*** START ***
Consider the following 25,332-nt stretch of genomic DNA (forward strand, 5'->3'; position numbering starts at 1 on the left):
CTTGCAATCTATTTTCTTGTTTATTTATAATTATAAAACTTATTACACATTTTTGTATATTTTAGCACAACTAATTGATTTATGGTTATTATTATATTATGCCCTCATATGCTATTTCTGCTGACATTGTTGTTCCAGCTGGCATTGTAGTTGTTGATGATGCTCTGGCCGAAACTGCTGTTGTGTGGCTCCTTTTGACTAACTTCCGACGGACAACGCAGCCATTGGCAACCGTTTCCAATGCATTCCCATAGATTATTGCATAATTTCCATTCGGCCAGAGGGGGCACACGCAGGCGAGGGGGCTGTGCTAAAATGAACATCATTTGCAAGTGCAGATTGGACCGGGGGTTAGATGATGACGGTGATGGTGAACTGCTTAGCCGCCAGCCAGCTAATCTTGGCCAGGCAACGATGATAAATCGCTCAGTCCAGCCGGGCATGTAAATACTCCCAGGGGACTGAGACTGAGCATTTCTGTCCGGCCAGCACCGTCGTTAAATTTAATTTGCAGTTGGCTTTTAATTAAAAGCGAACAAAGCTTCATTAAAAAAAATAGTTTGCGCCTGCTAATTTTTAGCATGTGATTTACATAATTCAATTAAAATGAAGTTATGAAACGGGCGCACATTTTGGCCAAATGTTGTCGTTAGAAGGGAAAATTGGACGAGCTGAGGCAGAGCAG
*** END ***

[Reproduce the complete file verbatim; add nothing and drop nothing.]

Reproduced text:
Consider the following 25,332-nt stretch of genomic DNA (forward strand, 5'->3'; position numbering starts at 1 on the left):
CTTGCAATCTATTTTCTTGTTTATTTATAATTATAAAACTTATTACACATTTTTGTATATTTTAGCACAACTAATTGATTTATGGTTATTATTATATTATGCCCTCATATGCTATTTCTGCTGACATTGTTGTTCCAGCTGGCATTGTAGTTGTTGATGATGCTCTGGCCGAAACTGCTGTTGTGTGGCTCCTTTTGACTAACTTCCGACGGACAACGCAGCCATTGGCAACCGTTTCCAATGCATTCCCATAGATTATTGCATAATTTCCATTCGGCCAGAGGGGGCACACGCAGGCGAGGGGGCTGTGCTAAAATGAACATCATTTGCAAGTGCAGATTGGACCGGGGGTTAGATGATGACGGTGATGGTGAACTGCTTAGCCGCCAGCCAGCTAATCTTGGCCAGGCAACGATGATAAATCGCTCAGTCCAGCCGGGCATGTAAATACTCCCAGGGGACTGAGACTGAGCATTTCTGTCCGGCCAGCACCGTCGTTAAATTTAATTTGCAGTTGGCTTTTAATTAAAAGCGAACAAAGCTTCATTAAAAAAAATAGTTTGCGCCTGCTAATTTTTAGCATGTGATTTACATAATTCAATTAAAATGAAGTTATGAAACGGGCGCACATTTTGGCCAAATGTTGTCGTTAGAAGGGAAAATTGGACGAGCTGAGGCAGAGCAG